Pension board President Peter Preovolos told his colleagues and the public Friday that a Kroll representative had told him the firm would not finish its work as planned by the end of the year. Preovolos said Kroll Partner Troy Dahlberg had read him a letter that made that clear.
“His letter makes no bones about it – that they will not meet the promised deadline of their report,” Preovolos said.
Reish, the pension attorney, said he had also concluded that Kroll would be delaying their investigation until after the board finished one of its own.
In September, the board of administration of the retirement system hired its own audit committee – the firm Navigant – to complete its own investigation of everything the board did between 1995 and 2002. The work is similar to what the city’s audit committee is being asked to do.
Reish said he had witnessed conversations between Kroll and Navigant that indicated Kroll was reluctant to publish the vital city report until Navigant finished the one on the retirement system.
“The tenor of the conversation was the Kroll doesn’t want to issue its report until well after Navigant has completed its,” Reish said.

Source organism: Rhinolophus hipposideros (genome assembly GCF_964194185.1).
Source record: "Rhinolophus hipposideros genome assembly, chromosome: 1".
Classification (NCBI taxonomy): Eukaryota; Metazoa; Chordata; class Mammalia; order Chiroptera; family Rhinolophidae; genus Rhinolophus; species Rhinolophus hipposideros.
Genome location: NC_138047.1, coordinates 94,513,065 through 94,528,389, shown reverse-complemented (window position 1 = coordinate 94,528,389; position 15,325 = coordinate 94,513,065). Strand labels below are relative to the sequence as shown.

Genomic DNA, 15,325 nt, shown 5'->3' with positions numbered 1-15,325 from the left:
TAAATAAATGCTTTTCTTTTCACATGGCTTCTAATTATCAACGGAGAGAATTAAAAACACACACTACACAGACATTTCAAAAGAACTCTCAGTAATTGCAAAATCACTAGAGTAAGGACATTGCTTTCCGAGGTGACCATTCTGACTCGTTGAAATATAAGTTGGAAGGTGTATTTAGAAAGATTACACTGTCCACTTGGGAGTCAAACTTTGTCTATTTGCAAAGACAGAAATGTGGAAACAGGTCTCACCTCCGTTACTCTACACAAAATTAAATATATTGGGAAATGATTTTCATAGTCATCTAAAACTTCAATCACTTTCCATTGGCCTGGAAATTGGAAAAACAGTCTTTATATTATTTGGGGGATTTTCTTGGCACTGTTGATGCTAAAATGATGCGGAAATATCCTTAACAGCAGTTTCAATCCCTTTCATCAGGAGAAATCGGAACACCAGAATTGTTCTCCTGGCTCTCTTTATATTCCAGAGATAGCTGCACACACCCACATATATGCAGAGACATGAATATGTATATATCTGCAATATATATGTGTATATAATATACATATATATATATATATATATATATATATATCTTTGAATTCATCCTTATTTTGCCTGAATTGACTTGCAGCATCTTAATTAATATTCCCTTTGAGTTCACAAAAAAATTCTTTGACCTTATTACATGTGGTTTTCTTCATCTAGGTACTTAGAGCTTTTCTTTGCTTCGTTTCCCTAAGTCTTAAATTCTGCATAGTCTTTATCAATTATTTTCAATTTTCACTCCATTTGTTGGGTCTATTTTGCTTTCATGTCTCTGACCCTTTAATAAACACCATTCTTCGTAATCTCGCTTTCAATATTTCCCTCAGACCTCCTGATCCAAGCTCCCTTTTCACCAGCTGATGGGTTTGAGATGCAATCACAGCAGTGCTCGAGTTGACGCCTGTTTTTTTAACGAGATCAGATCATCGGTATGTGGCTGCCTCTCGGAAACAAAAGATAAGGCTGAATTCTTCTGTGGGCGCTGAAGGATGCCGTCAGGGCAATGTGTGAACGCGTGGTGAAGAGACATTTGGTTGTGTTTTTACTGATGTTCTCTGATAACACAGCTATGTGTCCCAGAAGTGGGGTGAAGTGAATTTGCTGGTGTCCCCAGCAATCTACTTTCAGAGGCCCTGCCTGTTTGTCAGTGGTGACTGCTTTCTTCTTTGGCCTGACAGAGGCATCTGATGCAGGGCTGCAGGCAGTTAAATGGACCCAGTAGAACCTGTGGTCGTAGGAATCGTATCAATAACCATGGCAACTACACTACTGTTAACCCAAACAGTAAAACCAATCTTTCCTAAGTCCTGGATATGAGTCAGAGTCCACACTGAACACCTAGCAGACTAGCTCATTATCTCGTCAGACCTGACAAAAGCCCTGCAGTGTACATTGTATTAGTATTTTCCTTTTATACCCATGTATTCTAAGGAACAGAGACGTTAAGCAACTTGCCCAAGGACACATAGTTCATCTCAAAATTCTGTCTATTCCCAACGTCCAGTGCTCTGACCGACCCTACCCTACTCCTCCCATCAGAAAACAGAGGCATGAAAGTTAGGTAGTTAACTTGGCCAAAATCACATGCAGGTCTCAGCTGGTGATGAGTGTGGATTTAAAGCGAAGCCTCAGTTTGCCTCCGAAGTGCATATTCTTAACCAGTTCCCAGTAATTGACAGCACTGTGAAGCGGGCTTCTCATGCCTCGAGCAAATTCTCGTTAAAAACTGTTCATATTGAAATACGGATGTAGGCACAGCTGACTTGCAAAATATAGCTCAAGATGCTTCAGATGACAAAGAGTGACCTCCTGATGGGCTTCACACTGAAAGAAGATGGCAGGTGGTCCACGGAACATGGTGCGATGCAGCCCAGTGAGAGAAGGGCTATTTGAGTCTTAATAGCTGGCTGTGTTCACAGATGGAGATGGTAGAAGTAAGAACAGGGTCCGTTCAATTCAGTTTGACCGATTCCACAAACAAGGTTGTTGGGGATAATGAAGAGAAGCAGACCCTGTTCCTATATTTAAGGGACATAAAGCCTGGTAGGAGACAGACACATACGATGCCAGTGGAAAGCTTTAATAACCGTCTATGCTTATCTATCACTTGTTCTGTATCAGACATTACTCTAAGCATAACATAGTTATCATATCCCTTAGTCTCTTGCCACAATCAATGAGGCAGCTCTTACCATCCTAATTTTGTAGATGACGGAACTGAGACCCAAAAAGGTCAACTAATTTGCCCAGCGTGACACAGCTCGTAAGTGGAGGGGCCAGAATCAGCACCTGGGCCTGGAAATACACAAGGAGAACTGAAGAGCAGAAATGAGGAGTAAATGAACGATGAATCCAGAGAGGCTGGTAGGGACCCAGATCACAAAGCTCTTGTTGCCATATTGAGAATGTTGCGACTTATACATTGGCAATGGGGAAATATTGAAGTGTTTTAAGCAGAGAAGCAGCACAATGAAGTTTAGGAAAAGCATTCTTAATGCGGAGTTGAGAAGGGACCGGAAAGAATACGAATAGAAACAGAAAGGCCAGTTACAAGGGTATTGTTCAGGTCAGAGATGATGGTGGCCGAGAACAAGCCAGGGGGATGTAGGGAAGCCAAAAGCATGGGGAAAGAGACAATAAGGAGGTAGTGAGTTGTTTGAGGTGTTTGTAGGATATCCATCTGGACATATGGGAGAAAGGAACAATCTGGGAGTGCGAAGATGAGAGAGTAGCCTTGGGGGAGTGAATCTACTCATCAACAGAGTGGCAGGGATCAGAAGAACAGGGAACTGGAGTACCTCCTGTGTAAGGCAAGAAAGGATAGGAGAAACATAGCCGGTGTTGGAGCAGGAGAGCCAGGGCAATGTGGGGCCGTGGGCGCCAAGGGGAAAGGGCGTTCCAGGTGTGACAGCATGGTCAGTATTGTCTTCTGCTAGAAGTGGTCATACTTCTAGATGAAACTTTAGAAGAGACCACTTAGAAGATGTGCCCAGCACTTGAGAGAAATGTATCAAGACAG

But Dahlberg said that was not correct.
“We have always consistently said we will get our report done when we have finished a complete and thorough investigation,” Dahlberg said.
Benito Romano, an attorney for the city audit committee, said that as long as the audit committee is granted unfettered access to pension documents and other information, it will be able to complete its work regardless of Navigant’s completion.
“So much of our investigation turns on pension related matters, it would be something that we couldn’t investigate accurately without (access to) all the information,” he said.
The 60,000 pages of documents turned over by the pension board to the audit committee last month after a federal court order are considered only the beginning of the pension board’s cooperation with the audit committee, officials have said. Additional requests for documents have been filed and the audit committee is waiting to see what exactly what the pension board will ask Navigant to do in its investigation, Romano said.
“But who knows what is going to happen,” he said.
City Manager Lamont Ewell said he had heard nothing similar to Preovolos’ statement.
“I was with members of the audit committee yesterday and today and nothing has been shared with me like that,” he said.
Also on Friday, the audit committee sent a memo to the City Council seeking to postpone their monthly update report that is scheduled for Monday afternoon’s council hearing.